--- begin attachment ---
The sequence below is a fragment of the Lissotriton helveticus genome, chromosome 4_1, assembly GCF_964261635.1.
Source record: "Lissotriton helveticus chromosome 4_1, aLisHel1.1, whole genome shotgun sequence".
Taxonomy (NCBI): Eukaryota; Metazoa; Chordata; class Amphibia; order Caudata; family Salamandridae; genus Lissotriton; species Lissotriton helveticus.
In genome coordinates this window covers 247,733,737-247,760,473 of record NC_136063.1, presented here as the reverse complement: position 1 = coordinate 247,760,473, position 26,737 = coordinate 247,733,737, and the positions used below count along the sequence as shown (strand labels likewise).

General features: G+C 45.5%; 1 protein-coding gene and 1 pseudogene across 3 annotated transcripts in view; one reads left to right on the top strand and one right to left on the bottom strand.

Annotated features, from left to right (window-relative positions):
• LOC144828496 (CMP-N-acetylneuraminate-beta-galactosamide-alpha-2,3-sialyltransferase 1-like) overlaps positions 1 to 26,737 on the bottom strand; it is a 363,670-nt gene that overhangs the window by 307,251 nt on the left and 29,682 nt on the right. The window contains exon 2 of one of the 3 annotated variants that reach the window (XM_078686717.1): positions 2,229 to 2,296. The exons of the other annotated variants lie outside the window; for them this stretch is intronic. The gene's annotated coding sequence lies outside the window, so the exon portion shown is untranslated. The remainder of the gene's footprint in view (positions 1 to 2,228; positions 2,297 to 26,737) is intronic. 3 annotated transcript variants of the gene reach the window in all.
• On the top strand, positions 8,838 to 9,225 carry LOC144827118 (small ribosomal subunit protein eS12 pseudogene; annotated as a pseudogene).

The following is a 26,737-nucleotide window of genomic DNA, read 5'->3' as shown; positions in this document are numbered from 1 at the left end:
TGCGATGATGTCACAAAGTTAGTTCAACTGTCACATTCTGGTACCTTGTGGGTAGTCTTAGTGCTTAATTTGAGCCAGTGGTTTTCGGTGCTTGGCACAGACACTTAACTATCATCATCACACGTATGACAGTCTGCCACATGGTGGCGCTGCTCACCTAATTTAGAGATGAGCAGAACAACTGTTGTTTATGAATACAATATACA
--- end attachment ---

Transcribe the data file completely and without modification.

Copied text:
The sequence below is a fragment of the Lissotriton helveticus genome, chromosome 4_1, assembly GCF_964261635.1.
Source record: "Lissotriton helveticus chromosome 4_1, aLisHel1.1, whole genome shotgun sequence".
Taxonomy (NCBI): Eukaryota; Metazoa; Chordata; class Amphibia; order Caudata; family Salamandridae; genus Lissotriton; species Lissotriton helveticus.
In genome coordinates this window covers 247,733,737-247,760,473 of record NC_136063.1, presented here as the reverse complement: position 1 = coordinate 247,760,473, position 26,737 = coordinate 247,733,737, and the positions used below count along the sequence as shown (strand labels likewise).

General features: G+C 45.5%; 1 protein-coding gene and 1 pseudogene across 3 annotated transcripts in view; one reads left to right on the top strand and one right to left on the bottom strand.

Annotated features, from left to right (window-relative positions):
• LOC144828496 (CMP-N-acetylneuraminate-beta-galactosamide-alpha-2,3-sialyltransferase 1-like) overlaps positions 1 to 26,737 on the bottom strand; it is a 363,670-nt gene that overhangs the window by 307,251 nt on the left and 29,682 nt on the right. The window contains exon 2 of one of the 3 annotated variants that reach the window (XM_078686717.1): positions 2,229 to 2,296. The exons of the other annotated variants lie outside the window; for them this stretch is intronic. The gene's annotated coding sequence lies outside the window, so the exon portion shown is untranslated. The remainder of the gene's footprint in view (positions 1 to 2,228; positions 2,297 to 26,737) is intronic. 3 annotated transcript variants of the gene reach the window in all.
• On the top strand, positions 8,838 to 9,225 carry LOC144827118 (small ribosomal subunit protein eS12 pseudogene; annotated as a pseudogene).

The following is a 26,737-nucleotide window of genomic DNA, read 5'->3' as shown; positions in this document are numbered from 1 at the left end:
TGCGATGATGTCACAAAGTTAGTTCAACTGTCACATTCTGGTACCTTGTGGGTAGTCTTAGTGCTTAATTTGAGCCAGTGGTTTTCGGTGCTTGGCACAGACACTTAACTATCATCATCACACGTATGACAGTCTGCCACATGGTGGCGCTGCTCACCTAATTTAGAGATGAGCAGAACAACTGTTGTTTATGAATACAATATACA